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Will Uniform Civil Code Be BJP’s Final Act in Ruling India’s Political Stage?

The party's Bill on UCC immediately after its State poll performance, reinforces its policy of crackdown on Muslims.

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Barely a day after the Bharatiya Janata Party(BJP) stormed back to power in Gujarat but lost in Himachal Pradesh, it decided to give the green signal to Rajya Sabha member Kirodi Lal Meena from Rajasthan, to introduce his private member’s Bill— ‘The Uniform Civil Code in India Bill, 2020’ amid vociferous protests from the Opposition members in the Upper House.

This indicates that the party remains intent on pursuing its policy of Hindutva and politics of communal polarisation. Significantly, Rajasthan is among the clutch of five states, including three from the Hindi/Hindu/Hindutva heartland where Assembly Elections are due next winter.

When it comes to UCC, the party’s steadfastness is evident from the fact that the Bill was tabled by Meena almost three years ago but there was no progress till after the party was voted out of power in Himachal Pradesh.
Snapshot
  • BJP gave green signal to Rajya Sabha member Kirodi Lal Meena from Rajasthan to introduce his private member’s Bill— ‘The Uniform Civil Code in India Bill, 2020’.

  • With anti-CAA agitation and Delhi riots before US President Donald Trump’s State visit, the BJP chose to lie low on UCC Bill.

  • Any move on the UCC would be electorally beneficial to the party in elections due through 2023 and later in the Lok Sabha polls in 2024.

  • BJP aims to raise the social temperature on the UCC—an issue that is seen to interfere with personal matters of religious minorities, especially Muslims.

  • Among BJP's crucial policy decision is the formation of a committee to examine ways to introduce and implement the UCC.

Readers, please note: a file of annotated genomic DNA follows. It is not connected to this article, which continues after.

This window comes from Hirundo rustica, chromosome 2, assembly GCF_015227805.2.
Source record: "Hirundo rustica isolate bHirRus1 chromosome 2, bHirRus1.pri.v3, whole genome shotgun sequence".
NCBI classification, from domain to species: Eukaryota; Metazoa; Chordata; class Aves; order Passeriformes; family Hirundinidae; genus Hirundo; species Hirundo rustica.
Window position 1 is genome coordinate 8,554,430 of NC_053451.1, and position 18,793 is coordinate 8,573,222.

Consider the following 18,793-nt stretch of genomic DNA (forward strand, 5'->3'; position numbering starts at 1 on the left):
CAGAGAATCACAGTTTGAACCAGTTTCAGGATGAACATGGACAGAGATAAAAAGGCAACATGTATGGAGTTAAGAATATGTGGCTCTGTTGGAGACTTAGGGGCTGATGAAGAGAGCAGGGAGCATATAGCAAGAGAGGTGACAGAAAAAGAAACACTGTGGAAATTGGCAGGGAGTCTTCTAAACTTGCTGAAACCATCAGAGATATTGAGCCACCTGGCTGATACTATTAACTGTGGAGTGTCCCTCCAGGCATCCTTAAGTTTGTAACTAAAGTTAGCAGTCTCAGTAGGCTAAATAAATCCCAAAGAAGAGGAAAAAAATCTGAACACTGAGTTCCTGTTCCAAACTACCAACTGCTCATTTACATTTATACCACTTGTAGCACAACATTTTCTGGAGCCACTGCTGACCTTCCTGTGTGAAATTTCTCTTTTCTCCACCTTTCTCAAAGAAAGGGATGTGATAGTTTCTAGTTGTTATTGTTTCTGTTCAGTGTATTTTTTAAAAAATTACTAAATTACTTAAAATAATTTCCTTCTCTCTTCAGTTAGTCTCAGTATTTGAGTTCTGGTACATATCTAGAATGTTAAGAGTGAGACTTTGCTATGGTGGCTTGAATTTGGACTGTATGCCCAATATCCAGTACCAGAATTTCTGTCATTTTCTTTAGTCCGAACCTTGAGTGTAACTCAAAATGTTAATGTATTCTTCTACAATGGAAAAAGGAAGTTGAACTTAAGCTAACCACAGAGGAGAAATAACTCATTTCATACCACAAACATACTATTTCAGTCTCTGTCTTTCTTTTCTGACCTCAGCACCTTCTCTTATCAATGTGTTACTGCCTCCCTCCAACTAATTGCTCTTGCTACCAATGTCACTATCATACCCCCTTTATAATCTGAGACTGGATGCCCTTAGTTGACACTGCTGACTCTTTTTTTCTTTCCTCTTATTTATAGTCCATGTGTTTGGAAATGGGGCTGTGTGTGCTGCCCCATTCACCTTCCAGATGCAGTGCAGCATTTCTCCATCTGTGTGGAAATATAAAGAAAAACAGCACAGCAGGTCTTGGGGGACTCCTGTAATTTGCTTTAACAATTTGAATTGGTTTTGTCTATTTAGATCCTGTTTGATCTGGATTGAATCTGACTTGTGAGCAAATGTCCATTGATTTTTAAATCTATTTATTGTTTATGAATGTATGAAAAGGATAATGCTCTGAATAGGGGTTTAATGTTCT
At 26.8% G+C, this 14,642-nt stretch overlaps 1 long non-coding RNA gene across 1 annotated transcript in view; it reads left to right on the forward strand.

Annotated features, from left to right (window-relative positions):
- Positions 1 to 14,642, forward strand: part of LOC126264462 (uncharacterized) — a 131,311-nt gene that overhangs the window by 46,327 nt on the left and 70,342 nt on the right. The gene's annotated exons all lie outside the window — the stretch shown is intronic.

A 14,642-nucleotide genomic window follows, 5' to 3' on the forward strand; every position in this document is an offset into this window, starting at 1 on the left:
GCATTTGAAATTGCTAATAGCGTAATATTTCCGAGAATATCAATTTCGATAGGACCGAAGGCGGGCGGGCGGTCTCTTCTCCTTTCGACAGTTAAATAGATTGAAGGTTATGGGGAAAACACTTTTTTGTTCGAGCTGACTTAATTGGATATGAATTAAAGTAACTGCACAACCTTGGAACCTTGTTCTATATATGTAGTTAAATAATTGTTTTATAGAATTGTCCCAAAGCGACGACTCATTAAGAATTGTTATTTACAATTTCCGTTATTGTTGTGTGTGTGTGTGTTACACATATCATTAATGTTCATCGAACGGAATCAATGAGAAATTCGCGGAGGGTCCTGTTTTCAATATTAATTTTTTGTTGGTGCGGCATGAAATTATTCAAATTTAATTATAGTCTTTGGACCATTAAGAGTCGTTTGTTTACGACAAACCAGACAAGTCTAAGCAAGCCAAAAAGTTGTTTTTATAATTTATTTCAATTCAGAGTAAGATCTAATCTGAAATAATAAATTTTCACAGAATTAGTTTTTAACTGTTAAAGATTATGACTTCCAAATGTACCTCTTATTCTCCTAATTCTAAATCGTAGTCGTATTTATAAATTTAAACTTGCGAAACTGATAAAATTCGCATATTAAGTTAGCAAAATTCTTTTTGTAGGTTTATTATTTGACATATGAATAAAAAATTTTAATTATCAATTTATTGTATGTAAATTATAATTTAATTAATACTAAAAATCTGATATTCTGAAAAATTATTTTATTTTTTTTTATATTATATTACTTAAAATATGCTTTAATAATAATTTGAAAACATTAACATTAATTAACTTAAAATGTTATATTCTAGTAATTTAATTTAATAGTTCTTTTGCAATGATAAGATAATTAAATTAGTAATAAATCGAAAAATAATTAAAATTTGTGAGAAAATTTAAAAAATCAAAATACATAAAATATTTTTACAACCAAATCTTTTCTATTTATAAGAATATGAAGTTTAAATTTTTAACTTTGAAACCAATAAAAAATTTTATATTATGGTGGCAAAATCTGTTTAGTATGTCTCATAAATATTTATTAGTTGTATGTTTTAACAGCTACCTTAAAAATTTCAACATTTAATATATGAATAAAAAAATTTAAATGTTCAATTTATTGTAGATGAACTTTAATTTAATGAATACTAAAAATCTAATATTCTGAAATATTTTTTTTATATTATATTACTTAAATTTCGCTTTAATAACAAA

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UCC Bill Was Long-Standing in Parliament

The Bill was first listed for being moved in the post-lunch session on 7 February 2020. However, when the member’s name was called out in the Upper House, he was found to be absent only to appear later and move his second private member’s Bill, comparatively on a non-contentious matter that provided for special financial assistance to Rajasthan for the welfare of Scheduled Castes, Scheduled Tribes, and Other Backward Classes.

There was little doubt that with the anti-CAA agitation still raging, and Delhi riots triggered just a fortnight prior to American President Donald Trump’s State visit, the BJP chose to lie low on the UCC Bill.

Thereafter, Meena’s Bill was listed for tabling five times, but on each occasion, it didn't materialise.

Now, the BJP obviously considers this to be an opportune time to move the Bill on a matter that opposition leaders stated in Rajya Sabha, as having the potential to disturb peace and hurt the secular credentials of the country. It seems to be unequivocal of the view that any move on the UCC would be electorally beneficial to the party in elections due through 2023 and later in the Lok Sabha polls in 2024.

BJP’s Die-Hard Stance on UCC

The BJP’s assessment is obvious from the robust defence of the Bill by Union Commerce Minister and Leader of the House Piyush Goyal. He said the UCC was made a part of the Directive Principles of State Policy by the Constituent Assembly after careful thought.

"It is the legitimate right of a member to raise an issue which is under the directive principles of the constitution, let this subject be debated... At this stage, to cast aspersions on the government and criticise the Bill at the introduction stage is uncalled for,” he said and asked the Chairman, Vice President Jagdeep Dhankhar to allow introduction.

The Vice President subsequently, asked for a sense of the House, and thereafter, the Opposition sought a division where it was outnumbered miserably. The Bill’s admission could not be prevented – 63 members voted in favour and just 23 were in opposition to it.

This underscored that opposition parties were caught unprepared and had not expected the BJP to move on a private member’s UCC Bill so swiftly after the verdict. Beyond doubt, several of its members absented in the post-lunch session on Fridays when private members’ Bills are taken up.

Paradoxically, in the absence of a whip asking them to be present, several Opposition members from Congress and Trinamool Congress besides the Aam Aadmi Party, were absent during the discussion and at the time of voting.